Roscoe Conkling Arbuckle, also known as Fatty Arbuckle (March 24, 1887 – June 29, 1933), was an American silent film comedian, director, and screenwriter.
Born in Smith Center, Kansas, to Mollie and William Goodrich Arbuckle, he had several years of Vaudeville experience, including work at Idora Park in Oakland, California. One of his earliest mentors was comedian Leon Errol. He began his film career with the Selig Polyscope Company in July 1909. Arbuckle appeared sporadically in Selig one-
Arbuckle was also a talented singer. After Enrico Caruso heard him sing he urged the comedian to "give up this nonsense you do for a living, with training you could become the second greatest singer in the world".
Despite his massive physical size, Arbuckle was remarkably agile and acrobatic. Mack Sennett, when recounting his first meeting with Arbuckle, noted that he "skipped up the stairs as lightly as Fred Astaire"; and, "without warning went into a feather light step, clapped his hands and did a backward somersault as graceful as a girl tumbler". His comedies are noted as rollicking and fast-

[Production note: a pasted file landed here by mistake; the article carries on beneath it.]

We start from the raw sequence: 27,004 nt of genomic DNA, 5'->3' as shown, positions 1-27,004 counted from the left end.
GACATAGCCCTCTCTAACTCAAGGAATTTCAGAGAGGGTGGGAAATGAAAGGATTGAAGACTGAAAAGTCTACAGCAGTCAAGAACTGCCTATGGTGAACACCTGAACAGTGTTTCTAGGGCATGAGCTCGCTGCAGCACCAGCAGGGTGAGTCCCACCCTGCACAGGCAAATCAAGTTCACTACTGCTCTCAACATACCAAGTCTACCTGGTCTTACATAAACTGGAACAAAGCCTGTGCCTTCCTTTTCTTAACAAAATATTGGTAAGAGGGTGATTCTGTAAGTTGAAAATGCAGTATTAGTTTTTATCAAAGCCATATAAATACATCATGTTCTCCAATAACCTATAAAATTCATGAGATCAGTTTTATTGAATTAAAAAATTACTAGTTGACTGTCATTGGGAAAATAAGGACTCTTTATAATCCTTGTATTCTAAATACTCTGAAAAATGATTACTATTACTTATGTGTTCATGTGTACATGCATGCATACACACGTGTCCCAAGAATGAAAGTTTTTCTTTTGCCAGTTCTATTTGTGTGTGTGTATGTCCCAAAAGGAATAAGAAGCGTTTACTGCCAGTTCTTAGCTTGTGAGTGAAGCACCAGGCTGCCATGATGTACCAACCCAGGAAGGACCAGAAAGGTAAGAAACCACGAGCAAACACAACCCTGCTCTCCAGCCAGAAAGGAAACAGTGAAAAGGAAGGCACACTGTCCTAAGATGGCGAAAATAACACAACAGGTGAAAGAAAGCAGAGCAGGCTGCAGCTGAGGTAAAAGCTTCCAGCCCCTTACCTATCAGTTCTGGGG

In 1914 Paramount Pictures made the then-
Arbuckle is noted as one of the most popular actors of his era, but he is best remembered for a heavily publicized criminal prosecution that ended his career. Although he was acquitted by a jury with a written apology, the trial's scandal ruined the actor, who would not appear on screen again for another 10 years.